Our History

In January 1832, Stephen A. Knaap purchased the land, formerly known as “The Hickories”. The land consisted of seven barns and two tenant houses. In 1849, Samuel R. Howes purchased the land in which his son, Arthur C. Howes later inherited. The original land contained twenty-one acres of apples; including, Maiden Blush, Kings, Baldwins, Greenings and the Twenty Ounce. The rest of the farm was utilized for growth of hay, corn, wheat, oats, potatoes, cabbage and other fruits. While Howes owned the property, tenant buildings were considered “high-class” consisting of a modern frame, lighted by gas and heated by hot water and hot air.In 1879, the land was inherited by William Carr’s first wife, Myrtie Carr. 

Myrtie Carr

The Carr family built the home, formerly known as “The White Pillars” and used the farm land for dairy cows. The home was an Italianate style home, with the pillars being added in 1914. In 1944 Myrtie Carr unexpectedly passed away. As a widower, William then meets his second wife Patricia who was significantly younger than him. Patricia moved to New York City at the age of 16 and was a showgirl for years. She then moved to Orleans County with William, they married and she learned to be a farmer’s wife. Patricia kept a journal of her experiences at the home. Survived by her step-grandchild Nicki Carr Tiffany, the book The Long-Legged View was published. Within the novel, Patricia mentions a photo of a purple peacock on the wall, during Kerri and Cole’s restoration of the home, a purple peacock was added to the wall as a reference to the memoir.  After the death of William Carr, the home was turned into apartments where many lived, throughout the 1960’s and onward.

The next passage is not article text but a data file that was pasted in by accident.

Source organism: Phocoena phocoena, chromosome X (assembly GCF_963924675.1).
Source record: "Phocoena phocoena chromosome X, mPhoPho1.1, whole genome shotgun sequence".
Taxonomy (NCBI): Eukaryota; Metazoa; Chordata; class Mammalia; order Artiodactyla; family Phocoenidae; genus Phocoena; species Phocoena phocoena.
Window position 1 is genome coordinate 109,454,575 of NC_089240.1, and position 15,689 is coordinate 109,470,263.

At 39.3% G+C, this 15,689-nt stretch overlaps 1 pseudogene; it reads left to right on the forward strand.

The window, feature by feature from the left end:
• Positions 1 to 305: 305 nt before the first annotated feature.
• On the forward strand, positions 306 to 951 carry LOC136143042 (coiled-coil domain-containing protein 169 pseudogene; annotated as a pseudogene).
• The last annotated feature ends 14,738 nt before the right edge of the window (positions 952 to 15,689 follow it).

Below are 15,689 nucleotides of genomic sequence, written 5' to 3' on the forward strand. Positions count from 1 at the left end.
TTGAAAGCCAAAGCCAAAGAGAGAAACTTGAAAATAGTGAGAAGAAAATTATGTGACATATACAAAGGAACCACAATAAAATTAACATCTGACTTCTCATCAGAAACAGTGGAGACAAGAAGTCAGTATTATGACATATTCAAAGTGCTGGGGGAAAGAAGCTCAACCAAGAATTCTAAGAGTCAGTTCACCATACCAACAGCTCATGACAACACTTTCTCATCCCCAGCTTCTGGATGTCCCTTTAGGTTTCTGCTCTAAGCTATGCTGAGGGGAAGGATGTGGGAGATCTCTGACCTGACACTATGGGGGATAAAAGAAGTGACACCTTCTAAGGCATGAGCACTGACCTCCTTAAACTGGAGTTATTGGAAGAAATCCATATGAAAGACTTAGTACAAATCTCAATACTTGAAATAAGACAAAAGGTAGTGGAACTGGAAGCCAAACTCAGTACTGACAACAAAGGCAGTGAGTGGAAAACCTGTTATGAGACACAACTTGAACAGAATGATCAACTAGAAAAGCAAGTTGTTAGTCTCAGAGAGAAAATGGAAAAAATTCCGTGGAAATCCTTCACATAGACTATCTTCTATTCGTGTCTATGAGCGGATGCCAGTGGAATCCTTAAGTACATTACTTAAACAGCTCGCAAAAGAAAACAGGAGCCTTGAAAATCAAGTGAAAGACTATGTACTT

In 2010 Scott Root and Tony McMurtie purchased the home and began restoring it into its original figure, upon purchasing the home, the space was completely abandoned. The ballroom was established in 2010, inspired by The Titanic. Each year, the previous owners held a Titanic Ball as well as weekly Friday night dinners. Rumours surrounding a haunting within the home circulated throughout the county. Eventually, Ghost Hunters arrived at the property and produced an episode. Later, the spooky allegations were debunked. In 2020, Kerri and Cole Glover and Michael Bolster purchased the space which is now Maison Albion. The home has been reinvented into a French Victorian inspired home. The Glovers have restored the home and turned it into a four bedroom bed and breakfast as well as an event venue.

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13800 W County House Road Albion, New York 14411

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©2020 by Maison Albion LLC.